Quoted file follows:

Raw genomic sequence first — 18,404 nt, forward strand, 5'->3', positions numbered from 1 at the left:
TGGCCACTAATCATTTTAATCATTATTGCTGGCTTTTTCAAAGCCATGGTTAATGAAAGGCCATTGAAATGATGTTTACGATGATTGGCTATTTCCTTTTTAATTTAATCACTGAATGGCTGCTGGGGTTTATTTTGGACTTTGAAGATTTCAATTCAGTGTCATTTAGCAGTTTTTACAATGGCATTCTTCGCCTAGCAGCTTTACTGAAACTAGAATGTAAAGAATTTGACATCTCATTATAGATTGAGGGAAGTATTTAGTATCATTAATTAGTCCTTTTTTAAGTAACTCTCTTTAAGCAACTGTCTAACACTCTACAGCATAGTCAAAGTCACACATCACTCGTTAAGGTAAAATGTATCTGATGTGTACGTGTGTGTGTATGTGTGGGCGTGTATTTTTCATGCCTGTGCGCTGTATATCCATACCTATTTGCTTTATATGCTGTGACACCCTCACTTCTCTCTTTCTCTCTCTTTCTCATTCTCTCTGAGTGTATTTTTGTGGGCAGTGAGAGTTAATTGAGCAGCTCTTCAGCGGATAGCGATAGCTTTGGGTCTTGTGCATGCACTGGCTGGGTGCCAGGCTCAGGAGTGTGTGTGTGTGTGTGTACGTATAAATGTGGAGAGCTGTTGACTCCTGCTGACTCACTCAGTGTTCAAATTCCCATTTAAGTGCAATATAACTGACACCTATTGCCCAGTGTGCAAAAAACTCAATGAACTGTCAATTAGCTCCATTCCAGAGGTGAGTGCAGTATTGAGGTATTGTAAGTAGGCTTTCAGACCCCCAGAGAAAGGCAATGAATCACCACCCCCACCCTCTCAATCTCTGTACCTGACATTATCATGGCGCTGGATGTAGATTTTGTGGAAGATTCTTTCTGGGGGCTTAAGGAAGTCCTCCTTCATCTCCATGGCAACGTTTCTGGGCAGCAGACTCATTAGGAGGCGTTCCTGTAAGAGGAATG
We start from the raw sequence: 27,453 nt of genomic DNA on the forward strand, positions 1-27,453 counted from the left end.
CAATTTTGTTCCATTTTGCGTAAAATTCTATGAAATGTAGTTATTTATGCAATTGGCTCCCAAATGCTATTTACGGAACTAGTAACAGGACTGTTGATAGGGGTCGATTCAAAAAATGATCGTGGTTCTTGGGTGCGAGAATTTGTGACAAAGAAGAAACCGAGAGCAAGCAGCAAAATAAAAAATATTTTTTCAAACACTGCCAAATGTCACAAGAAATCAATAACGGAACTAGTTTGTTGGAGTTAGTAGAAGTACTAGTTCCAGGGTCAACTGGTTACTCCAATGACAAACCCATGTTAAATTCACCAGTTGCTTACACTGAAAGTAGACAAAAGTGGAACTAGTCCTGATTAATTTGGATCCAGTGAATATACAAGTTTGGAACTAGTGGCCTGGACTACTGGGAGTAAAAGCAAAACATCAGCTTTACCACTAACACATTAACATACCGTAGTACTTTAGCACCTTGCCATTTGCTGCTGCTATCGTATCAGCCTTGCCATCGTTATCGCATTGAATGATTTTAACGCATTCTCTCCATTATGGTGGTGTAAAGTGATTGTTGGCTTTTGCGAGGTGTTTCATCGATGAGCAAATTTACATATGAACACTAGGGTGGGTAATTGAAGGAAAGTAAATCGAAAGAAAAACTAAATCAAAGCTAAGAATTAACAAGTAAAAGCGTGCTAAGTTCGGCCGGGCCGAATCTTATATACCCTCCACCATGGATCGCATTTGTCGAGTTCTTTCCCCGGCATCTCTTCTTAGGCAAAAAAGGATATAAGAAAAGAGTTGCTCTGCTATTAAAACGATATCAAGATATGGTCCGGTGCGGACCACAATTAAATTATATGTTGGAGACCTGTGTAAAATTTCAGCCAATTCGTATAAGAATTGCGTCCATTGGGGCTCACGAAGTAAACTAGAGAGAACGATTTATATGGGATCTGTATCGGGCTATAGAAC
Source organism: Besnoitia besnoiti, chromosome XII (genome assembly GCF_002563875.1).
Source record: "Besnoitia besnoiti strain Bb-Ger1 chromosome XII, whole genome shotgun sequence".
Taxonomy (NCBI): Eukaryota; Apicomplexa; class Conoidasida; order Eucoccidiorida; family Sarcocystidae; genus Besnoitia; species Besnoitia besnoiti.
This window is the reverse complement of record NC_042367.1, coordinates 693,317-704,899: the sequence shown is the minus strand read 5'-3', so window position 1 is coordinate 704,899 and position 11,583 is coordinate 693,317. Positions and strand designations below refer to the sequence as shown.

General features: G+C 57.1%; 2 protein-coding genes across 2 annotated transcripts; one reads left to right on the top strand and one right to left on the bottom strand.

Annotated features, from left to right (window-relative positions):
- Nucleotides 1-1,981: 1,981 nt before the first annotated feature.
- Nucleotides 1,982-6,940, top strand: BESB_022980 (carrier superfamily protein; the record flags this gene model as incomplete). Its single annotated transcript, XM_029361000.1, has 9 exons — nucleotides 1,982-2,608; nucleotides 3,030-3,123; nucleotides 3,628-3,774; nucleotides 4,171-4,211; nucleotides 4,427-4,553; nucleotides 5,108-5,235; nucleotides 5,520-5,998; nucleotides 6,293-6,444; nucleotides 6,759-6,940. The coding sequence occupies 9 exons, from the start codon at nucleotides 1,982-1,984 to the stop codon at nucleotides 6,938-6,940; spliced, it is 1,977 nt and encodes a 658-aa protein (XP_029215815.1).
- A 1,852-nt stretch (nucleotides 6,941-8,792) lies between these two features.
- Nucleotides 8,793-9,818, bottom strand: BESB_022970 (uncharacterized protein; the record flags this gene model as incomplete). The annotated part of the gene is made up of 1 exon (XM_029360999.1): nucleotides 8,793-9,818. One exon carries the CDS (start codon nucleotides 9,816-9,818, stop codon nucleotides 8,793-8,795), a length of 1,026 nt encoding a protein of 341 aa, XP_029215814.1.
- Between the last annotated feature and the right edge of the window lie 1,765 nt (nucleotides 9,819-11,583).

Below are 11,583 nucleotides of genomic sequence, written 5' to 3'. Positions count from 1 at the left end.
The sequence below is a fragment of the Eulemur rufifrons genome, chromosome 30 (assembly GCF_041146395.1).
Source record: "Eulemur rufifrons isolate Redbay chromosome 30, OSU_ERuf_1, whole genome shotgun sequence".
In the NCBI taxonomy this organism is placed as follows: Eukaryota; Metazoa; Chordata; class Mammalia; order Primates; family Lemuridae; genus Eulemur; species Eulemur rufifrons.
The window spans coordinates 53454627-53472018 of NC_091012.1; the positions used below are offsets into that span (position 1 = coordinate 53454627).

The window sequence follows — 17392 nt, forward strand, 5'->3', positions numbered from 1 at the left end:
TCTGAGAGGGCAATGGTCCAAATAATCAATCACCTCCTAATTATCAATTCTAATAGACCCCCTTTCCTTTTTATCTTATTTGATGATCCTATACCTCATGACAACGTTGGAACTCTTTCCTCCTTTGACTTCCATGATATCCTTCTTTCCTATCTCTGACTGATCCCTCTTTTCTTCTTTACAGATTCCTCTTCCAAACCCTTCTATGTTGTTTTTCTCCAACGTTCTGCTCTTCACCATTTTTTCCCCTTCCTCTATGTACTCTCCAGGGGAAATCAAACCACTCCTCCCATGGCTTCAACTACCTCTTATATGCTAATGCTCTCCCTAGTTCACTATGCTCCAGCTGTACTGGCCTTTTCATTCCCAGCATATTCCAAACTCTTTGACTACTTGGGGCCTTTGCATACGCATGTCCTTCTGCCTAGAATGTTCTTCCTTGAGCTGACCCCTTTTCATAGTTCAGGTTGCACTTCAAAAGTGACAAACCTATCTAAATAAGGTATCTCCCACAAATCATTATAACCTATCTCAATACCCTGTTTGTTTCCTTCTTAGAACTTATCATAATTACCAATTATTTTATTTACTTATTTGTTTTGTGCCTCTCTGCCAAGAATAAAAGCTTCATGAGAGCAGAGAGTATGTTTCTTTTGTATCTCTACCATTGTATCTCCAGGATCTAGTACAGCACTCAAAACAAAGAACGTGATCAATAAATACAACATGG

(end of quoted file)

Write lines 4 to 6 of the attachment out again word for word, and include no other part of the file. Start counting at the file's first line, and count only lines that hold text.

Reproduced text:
CAATTTTGTTCCATTTTGCGTAAAATTCTATGAAATGTAGTTATTTATGCAATTGGCTCCCAAATGCTATTTACGGAACTAGTAACAGGACTGTTGATAGGGGTCGATTCAAAAAATGATCGTGGTTCTTGGGTGCGAGAATTTGTGACAAAGAAGAAACCGAGAGCAAGCAGCAAAATAAAAAATATTTTTTCAAACACTGCCAAATGTCACAAGAAATCAATAACGGAACTAGTTTGTTGGAGTTAGTAGAAGTACTAGTTCCAGGGTCAACTGGTTACTCCAATGACAAACCCATGTTAAATTCACCAGTTGCTTACACTGAAAGTAGACAAAAGTGGAACTAGTCCTGATTAATTTGGATCCAGTGAATATACAAGTTTGGAACTAGTGGCCTGGACTACTGGGAGTAAAAGCAAAACATCAGCTTTACCACTAACACATTAACATACCGTAGTACTTTAGCACCTTGCCATTTGCTGCTGCTATCGTATCAGCCTTGCCATCGTTATCGCATTGAATGATTTTAACGCATTCTCTCCATTATGGTGGTGTAAAGTGATTGTTGGCTTTTGCGAGGTGTTTCATCGATGAGCAAATTTACATATGAACACTAGGGTGGGTAATTGAAGGAAAGTAAATCGAAAGAAAAACTAAATCAAAGCTAAGAATTAACAAGTAAAAGCGTGCTAAGTTCGGCCGGGCCGAATCTTATATACCCTCCACCATGGATCGCATTTGTCGAGTTCTTTCCCCGGCATCTCTTCTTAGGCAAAAAAGGATATAAGAAAAGAGTTGCTCTGCTATTAAAACGATATCAAGATATGGTCCGGTGCGGACCACAATTAAATTATATGTTGGAGACCTGTGTAAAATTTCAGCCAATTCGTATAAGAATTGCGTCCATTGGGGCTCACGAAGTAAACTAGAGAGAACGATTTATATGGGATCTGTATCGGGCTATAGAAC
Source organism: Besnoitia besnoiti, chromosome XII (genome assembly GCF_002563875.1).
Source record: "Besnoitia besnoiti strain Bb-Ger1 chromosome XII, whole genome shotgun sequence".